Disney, Starbuck’s, and Yahoo are not driving us to do these things. We do them unbidden: we do them because they are our new etiquette. We are turning into tribalists incapable of understanding the finer points of the First Amendment, or even the crude parameters.
Also on Twitter (what an eye-opening education in twenty-first century manners is that otherwise great sinkhole of wasted time!), I enjoyed this past week my first experience of being “reported”—or my first conscious experience of it. (Who knows how many times I’ve made the “bad boy” roll without being informed of my achievement?) I had repeated, with the brevity inescapable on Twitter, a charge about Hillary’s having accepted a fat Russian donation to the Clinton Foundation in return for using her office of Secretary of State to lubricate access to uranium deposits: the so-called Uranium One Scandal. Turns out that my information was somewhat old and somewhat exaggerated. The Russian entity actually failed to secure the kind of access which it had assumed would be the quid pro quo. A message awaited me the next morning. It simply read, “Reported.” Reported. As if to say, “Your action has not passed unnoticed, K. A date will be set for your trial.”
Now, in the first place, Clinton remains ill-positioned to be mudslinging at Donald Trump because of a hotel in Moscow; that she cheated the devil by using her office to wring money out of crooks who ended up with nothing doesn’t exactly make her the gold standard of probity. (For the record, I did not vote for either of these two in 2016: those few words alone will earn me a dozen “blocks”.) I immediately corrected the excesses in my original statement—which did not include, “POS”, “burn in hell”, or anything in that genre. Doesn’t matter. Merely for typing the two words “Uranium One” on Twitter, you’re likely to get yourself “reported”. No response voicing disagreement with referenced link, nothing even so personal as a complete sentence. Just “reported”. That passes in our time as a communication between two human beings.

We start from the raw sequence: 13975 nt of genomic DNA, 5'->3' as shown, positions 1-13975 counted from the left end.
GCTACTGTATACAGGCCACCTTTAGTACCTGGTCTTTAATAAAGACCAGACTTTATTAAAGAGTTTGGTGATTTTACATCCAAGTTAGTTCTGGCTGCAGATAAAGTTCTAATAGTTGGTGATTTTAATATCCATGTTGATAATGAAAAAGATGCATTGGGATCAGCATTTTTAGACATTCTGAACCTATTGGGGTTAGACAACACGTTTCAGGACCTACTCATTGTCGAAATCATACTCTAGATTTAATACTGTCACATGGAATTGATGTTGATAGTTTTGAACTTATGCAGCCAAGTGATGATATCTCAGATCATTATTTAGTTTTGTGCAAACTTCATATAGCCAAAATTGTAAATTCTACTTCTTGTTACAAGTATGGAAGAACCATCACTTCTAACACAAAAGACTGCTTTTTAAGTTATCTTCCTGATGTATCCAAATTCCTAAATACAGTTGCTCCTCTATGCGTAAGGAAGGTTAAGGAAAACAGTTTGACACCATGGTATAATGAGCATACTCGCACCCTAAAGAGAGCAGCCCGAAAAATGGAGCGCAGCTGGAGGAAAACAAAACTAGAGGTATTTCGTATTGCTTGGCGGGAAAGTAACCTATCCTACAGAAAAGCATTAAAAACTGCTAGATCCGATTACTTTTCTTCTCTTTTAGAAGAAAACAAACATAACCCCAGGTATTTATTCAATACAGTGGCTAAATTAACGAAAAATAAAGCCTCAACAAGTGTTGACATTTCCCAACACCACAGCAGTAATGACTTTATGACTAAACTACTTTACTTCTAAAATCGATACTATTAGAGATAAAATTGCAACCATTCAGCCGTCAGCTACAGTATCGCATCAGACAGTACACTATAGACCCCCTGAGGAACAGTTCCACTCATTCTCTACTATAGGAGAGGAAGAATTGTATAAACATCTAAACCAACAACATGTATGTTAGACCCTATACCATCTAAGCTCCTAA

As I say, Twitter has been an education. I use the past-present tense because I think daily now about severing all ties with it. I suppose I’ll continue until my first actual suspension; I’m kind of curious to see when that comes—if one idiot’s “report” of one slightly inaccurate (but not fundamentally wrong) news summary will suffice. A single suspension will terminate my connection. I’m too old to be nagged by a nanny, and too punctilious about my own conduct (John Cleese would consider me an anal-repressive) to tolerate an arrogant corporation’s moral halter in my mouth.
It’s a shame, though. You can’t talk to people in the streets. You can’t talk to your own relatives. On the job, you risk termination for voicing an honest opinion. For mainstream publishers, you have to propagandize suitably for your niche of the market. You might risk talking to the trees… but an old Irish proverb warns, “The walls have ears, and the field has eyes.”